Starving the Tree of Racism or Reparations on a Psychological Level: How Seemingly Benign Values and Beliefs Feed Racism

Strange Tree

“We know the predator. We see them feed on us. We are aware to starve the beast is our destiny.”
— John Trudell

Dear fellow white men, but I hope others stick around as a Greek chorus.

An honest recognition of this culture’s history of treachery, kidnapping, torture, and murder is needed to read this. An acceptance of the need for cultural and personal reparations. This is my fundamental starting point. So I’m essentially only speaking to those white men who recognize this need for cultural and psychological reparations.

But I’m only going to speak here about personal or psychological reparations. Without this primary reparation of our own damaged psyche, any cultural reparations will be resisted or at least undermined by this lingering sickness.

In other words, I’m arguing that we can’t solely focus on stopping overt racists, or eliminating the racism and sexism baked into our institutions. These are necessary goals of course. But ultimately we won’t be very helpful if we don’t simultaneously (and primarily) work to expose the subtlest roots of racism in ourselves. And if we dig deeply enough we discover that we’re contributing to this violence through our identification with many of this society’s seemingly benign (but in fact toxic) values.

Magnification, Not Abstraction

I feel that poisonous minerals of racism seep into our bones microscopically through values that often appear innocuous and beneficial. But it might not seem practical or relevant to talk about these subtleties at first, because this can feel like an escape into abstractions from more pressing racial problems. But these are magnified examinations of the subtle roots of racism, not abstractions.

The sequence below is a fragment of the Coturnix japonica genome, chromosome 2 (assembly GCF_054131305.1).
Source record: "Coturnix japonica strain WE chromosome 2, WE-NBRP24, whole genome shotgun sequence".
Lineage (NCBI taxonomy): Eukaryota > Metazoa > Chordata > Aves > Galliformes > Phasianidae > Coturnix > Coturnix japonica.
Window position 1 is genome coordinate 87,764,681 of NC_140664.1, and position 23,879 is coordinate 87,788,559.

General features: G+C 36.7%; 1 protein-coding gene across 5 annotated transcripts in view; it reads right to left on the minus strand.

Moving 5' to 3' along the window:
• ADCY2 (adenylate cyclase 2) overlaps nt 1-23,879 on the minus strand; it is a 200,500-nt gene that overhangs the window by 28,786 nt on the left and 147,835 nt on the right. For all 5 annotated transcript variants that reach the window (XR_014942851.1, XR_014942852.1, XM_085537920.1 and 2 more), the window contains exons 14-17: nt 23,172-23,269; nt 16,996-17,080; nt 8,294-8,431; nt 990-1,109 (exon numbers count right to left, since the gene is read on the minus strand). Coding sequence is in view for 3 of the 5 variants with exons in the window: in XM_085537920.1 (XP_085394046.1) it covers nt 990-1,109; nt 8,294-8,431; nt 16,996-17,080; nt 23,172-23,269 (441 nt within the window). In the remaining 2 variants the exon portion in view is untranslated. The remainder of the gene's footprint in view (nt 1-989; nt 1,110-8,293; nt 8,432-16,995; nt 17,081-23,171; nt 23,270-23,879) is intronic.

Nevertheless, it feels like I’m asking readers to pause for a moment in rescuing the drowning people downstream. But I don’t feel anything can be resolved downstream. I think we need to discover the deepest source of the problem, which remains hidden in us.

Overt Versus Covert Racism

To investigate this hidden problem, we have to distinguish between overt and covert forms of racism. Without this distinction, we won’t discover how we remain carriers of this violence even while attempting to work for justice.

I’m defining covert racism as the poisonous and criminal momentum of the culture into which we were born.

At the covert roots, there is neither personal innocence nor guilt, but only unconsciousness. We have to learn to see our privileges, which are unconscious until then.

Individual guilt accrues the moment we become conscious enough to deny or justify this poisonous privilege.

This is a more intentional form of unconsciousness, better called callousness. And it’s this deadening movement of denial and justification that also draws poisonous values into ever more concentrated or violent forms.

So this covert absorption isn’t letting us off the hook. This isn’t innocence. This is simply one part of the transmission process of racism. It begins unconsciously, infecting the child.

And the poisons that get absorbed by the individual unconsciously at the covert level accumulate through conscious denial and justification, feeding a vast canopy of overt racism.

The Tree of Racism

If denial and justification continue unchecked, they harden into the callous wood of hatred and the many branches of violence.

But if we turn our attention to the unconscious absorption process we may discover a way to starve the racist tree at its roots. Because we’re still acting as subtle channels for the distribution of racist nutrients without always realizing it.

Honesty about ourselves (rather than about others) would seem to be the only medicine that can penetrate the callous wood of this self-deceptive tree and kill the process in us. Otherwise we remain contagious.

The Poison of Literalism

Honesty is an endless onion. That’s because we can’t know what is wholly real. We have to rely on stories. And stories are deceptive if they’re conflated with reality itself.

And this subtle conflation or Literalism makes us dishonest by accident. Because then we confuse our thoughts and images (our judgments) with reality itself, and hold tighter to our conclusions than we should. Thus we end up consciously denying or justifying our prejudices, but unconsciously driven to do this by a philosophy of Literalism we don’t even realize we hold.

This is one of the invisible poisons of racism – the unconsciously absorbed doctrine which values conclusive certainty.